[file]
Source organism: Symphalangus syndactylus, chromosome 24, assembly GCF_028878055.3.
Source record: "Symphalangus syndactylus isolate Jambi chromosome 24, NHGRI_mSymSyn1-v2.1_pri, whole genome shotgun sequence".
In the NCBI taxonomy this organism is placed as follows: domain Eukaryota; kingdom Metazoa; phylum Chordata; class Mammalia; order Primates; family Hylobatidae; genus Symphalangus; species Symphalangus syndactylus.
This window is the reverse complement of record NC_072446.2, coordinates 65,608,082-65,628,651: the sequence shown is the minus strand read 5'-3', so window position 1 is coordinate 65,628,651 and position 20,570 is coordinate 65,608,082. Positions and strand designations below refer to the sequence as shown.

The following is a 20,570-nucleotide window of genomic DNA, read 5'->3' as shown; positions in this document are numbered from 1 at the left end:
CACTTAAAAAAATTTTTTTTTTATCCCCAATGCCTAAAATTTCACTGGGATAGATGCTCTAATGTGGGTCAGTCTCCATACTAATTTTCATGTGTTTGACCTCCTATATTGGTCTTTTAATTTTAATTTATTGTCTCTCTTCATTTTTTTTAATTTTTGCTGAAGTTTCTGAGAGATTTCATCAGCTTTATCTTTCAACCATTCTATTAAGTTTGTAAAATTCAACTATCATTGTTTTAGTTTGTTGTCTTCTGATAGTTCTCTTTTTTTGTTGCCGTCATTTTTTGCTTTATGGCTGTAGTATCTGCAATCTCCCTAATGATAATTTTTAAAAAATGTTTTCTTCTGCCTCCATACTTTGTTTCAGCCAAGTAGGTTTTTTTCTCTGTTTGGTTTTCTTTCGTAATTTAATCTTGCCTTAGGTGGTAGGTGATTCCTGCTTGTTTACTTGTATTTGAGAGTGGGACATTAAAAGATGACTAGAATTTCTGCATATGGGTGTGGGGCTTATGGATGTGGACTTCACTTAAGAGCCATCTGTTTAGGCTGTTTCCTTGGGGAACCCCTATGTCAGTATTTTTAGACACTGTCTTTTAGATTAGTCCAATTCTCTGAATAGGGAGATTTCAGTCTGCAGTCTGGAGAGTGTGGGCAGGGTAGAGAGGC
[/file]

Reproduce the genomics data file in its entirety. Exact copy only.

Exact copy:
Source organism: Symphalangus syndactylus, chromosome 24, assembly GCF_028878055.3.
Source record: "Symphalangus syndactylus isolate Jambi chromosome 24, NHGRI_mSymSyn1-v2.1_pri, whole genome shotgun sequence".
In the NCBI taxonomy this organism is placed as follows: domain Eukaryota; kingdom Metazoa; phylum Chordata; class Mammalia; order Primates; family Hylobatidae; genus Symphalangus; species Symphalangus syndactylus.
This window is the reverse complement of record NC_072446.2, coordinates 65,608,082-65,628,651: the sequence shown is the minus strand read 5'-3', so window position 1 is coordinate 65,628,651 and position 20,570 is coordinate 65,608,082. Positions and strand designations below refer to the sequence as shown.

The following is a 20,570-nucleotide window of genomic DNA, read 5'->3' as shown; positions in this document are numbered from 1 at the left end:
CACTTAAAAAAATTTTTTTTTTATCCCCAATGCCTAAAATTTCACTGGGATAGATGCTCTAATGTGGGTCAGTCTCCATACTAATTTTCATGTGTTTGACCTCCTATATTGGTCTTTTAATTTTAATTTATTGTCTCTCTTCATTTTTTTTAATTTTTGCTGAAGTTTCTGAGAGATTTCATCAGCTTTATCTTTCAACCATTCTATTAAGTTTGTAAAATTCAACTATCATTGTTTTAGTTTGTTGTCTTCTGATAGTTCTCTTTTTTTGTTGCCGTCATTTTTTGCTTTATGGCTGTAGTATCTGCAATCTCCCTAATGATAATTTTTAAAAAATGTTTTCTTCTGCCTCCATACTTTGTTTCAGCCAAGTAGGTTTTTTTCTCTGTTTGGTTTTCTTTCGTAATTTAATCTTGCCTTAGGTGGTAGGTGATTCCTGCTTGTTTACTTGTATTTGAGAGTGGGACATTAAAAGATGACTAGAATTTCTGCATATGGGTGTGGGGCTTATGGATGTGGACTTCACTTAAGAGCCATCTGTTTAGGCTGTTTCCTTGGGGAACCCCTATGTCAGTATTTTTAGACACTGTCTTTTAGATTAGTCCAATTCTCTGAATAGGGAGATTTCAGTCTGCAGTCTGGAGAGTGTGGGCAGGGTAGAGAGGC